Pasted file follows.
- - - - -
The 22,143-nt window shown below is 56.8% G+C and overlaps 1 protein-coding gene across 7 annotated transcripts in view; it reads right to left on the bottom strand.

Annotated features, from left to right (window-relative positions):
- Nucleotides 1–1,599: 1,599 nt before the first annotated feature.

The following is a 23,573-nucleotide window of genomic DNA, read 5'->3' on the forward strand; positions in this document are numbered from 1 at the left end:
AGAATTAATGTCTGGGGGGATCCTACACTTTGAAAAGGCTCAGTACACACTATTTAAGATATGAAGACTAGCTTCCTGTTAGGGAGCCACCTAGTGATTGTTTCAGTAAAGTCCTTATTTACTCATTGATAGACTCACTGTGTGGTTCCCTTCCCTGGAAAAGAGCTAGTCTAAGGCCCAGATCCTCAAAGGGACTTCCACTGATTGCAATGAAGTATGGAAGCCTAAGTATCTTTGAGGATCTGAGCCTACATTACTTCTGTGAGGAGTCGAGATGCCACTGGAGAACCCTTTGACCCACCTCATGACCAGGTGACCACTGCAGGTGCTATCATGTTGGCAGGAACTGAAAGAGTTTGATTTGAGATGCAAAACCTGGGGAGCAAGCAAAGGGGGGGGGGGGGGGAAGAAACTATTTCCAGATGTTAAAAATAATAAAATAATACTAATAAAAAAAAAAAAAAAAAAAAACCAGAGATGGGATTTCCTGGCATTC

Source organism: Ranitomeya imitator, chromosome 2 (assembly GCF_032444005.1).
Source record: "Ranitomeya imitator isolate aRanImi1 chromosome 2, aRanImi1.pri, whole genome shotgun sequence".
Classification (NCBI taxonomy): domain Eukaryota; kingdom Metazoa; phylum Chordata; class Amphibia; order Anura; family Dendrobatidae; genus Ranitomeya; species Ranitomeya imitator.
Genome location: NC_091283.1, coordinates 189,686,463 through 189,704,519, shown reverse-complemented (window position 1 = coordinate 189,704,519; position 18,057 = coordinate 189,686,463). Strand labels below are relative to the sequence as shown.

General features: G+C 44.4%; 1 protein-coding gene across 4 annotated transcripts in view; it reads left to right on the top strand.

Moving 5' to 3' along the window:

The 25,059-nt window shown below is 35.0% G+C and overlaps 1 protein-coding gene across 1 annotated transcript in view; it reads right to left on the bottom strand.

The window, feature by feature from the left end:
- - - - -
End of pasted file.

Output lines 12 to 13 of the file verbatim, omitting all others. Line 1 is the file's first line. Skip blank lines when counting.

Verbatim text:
The 25,059-nt window shown below is 35.0% G+C and overlaps 1 protein-coding gene across 1 annotated transcript in view; it reads right to left on the bottom strand.

The window, feature by feature from the left end: